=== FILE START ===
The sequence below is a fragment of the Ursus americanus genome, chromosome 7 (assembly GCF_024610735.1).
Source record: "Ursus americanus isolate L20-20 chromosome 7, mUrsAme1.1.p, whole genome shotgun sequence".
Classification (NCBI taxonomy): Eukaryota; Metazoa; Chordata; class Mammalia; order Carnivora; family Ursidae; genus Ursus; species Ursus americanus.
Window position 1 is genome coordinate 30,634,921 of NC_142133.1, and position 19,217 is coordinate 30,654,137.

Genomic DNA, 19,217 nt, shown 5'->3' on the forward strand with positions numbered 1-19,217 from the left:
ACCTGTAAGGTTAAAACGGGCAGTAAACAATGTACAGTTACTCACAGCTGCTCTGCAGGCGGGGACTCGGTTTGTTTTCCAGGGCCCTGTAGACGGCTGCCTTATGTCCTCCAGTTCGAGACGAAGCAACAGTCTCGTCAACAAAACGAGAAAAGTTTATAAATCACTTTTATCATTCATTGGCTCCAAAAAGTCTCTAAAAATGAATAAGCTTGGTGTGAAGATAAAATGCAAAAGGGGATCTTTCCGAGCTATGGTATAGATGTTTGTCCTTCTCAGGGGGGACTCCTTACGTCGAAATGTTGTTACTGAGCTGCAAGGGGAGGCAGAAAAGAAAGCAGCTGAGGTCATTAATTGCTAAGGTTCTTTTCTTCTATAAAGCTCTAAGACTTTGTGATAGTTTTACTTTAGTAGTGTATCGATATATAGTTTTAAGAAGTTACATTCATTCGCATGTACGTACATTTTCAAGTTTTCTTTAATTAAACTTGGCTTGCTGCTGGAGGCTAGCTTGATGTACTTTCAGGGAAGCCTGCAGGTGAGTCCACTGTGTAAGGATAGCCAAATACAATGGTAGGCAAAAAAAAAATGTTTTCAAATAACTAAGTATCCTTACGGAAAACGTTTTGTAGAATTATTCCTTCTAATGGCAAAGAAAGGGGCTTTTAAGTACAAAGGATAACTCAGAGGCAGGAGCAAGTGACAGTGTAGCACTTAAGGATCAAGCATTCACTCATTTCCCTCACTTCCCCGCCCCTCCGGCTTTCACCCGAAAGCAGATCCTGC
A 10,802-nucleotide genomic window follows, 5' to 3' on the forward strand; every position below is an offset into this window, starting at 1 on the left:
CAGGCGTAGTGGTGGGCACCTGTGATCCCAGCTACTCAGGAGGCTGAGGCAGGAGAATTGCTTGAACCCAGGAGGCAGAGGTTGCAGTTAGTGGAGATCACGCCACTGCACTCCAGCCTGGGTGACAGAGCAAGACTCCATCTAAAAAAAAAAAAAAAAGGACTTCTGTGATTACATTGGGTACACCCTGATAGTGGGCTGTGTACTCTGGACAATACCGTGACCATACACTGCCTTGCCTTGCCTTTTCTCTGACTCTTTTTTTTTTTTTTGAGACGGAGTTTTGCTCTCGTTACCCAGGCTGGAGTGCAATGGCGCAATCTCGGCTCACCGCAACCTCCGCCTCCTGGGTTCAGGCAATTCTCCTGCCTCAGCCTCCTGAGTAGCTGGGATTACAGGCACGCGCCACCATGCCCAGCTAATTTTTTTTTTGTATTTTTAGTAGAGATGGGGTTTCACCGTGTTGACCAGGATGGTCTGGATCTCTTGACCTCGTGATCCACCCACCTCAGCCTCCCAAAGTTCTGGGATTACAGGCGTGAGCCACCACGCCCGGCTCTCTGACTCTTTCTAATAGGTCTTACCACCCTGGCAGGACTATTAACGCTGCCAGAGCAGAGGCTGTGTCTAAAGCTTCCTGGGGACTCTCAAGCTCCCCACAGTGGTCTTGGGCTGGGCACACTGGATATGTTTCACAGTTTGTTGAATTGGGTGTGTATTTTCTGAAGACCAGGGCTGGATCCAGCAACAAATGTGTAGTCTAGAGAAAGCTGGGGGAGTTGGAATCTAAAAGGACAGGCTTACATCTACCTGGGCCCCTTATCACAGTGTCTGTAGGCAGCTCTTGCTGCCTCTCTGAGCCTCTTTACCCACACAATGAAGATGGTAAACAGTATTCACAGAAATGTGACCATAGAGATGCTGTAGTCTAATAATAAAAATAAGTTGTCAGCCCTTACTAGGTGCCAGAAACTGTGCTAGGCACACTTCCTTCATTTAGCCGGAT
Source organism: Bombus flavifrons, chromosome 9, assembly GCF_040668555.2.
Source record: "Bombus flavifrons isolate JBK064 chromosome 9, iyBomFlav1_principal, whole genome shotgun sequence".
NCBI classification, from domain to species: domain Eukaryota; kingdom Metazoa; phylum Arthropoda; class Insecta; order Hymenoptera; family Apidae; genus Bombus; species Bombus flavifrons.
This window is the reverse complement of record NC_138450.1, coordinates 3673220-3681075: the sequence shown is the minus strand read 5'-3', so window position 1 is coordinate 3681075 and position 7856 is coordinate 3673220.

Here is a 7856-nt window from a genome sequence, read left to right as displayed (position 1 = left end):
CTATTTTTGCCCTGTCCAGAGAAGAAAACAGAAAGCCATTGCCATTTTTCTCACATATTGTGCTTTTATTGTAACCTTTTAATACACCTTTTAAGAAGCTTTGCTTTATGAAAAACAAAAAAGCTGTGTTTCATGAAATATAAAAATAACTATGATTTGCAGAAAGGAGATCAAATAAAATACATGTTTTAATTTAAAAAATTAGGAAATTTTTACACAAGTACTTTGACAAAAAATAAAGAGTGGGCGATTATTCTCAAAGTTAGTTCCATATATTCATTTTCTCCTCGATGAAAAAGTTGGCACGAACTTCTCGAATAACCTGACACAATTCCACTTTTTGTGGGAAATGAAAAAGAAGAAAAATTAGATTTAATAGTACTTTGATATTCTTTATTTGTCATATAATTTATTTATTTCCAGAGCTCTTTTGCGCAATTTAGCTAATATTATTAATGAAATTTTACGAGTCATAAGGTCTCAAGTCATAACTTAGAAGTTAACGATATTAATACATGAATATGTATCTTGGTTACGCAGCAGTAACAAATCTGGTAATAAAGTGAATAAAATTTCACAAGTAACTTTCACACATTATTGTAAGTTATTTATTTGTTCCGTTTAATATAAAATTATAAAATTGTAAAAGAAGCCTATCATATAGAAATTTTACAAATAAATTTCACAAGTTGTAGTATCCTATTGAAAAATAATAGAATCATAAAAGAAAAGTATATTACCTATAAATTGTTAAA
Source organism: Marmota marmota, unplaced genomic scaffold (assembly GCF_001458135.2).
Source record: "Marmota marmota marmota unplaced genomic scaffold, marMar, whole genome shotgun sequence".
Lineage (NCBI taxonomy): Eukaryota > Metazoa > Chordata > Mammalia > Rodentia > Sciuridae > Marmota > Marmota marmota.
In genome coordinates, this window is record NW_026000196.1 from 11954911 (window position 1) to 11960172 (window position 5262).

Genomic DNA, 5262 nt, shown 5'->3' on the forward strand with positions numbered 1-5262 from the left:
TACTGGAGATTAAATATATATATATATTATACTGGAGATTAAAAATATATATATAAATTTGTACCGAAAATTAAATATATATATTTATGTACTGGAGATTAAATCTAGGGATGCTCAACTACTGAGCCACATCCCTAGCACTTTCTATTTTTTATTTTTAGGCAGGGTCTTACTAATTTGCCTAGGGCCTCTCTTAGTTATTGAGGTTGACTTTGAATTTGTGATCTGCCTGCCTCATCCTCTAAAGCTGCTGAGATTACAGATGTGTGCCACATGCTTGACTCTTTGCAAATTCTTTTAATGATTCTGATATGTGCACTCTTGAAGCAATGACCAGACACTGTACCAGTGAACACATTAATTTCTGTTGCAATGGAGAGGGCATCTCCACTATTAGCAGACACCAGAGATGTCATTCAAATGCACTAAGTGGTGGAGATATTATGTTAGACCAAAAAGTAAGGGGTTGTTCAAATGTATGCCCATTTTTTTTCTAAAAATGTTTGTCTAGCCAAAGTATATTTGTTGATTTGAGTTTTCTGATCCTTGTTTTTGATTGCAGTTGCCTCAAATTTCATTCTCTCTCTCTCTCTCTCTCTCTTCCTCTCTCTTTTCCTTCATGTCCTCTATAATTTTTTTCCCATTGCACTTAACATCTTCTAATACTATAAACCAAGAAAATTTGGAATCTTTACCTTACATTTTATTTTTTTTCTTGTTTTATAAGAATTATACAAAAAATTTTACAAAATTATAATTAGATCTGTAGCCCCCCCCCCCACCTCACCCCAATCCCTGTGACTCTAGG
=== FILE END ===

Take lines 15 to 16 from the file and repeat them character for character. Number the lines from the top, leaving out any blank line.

Source organism: Marmota marmota, unplaced genomic scaffold (assembly GCF_001458135.2).
Source record: "Marmota marmota marmota unplaced genomic scaffold, marMar, whole genome shotgun sequence".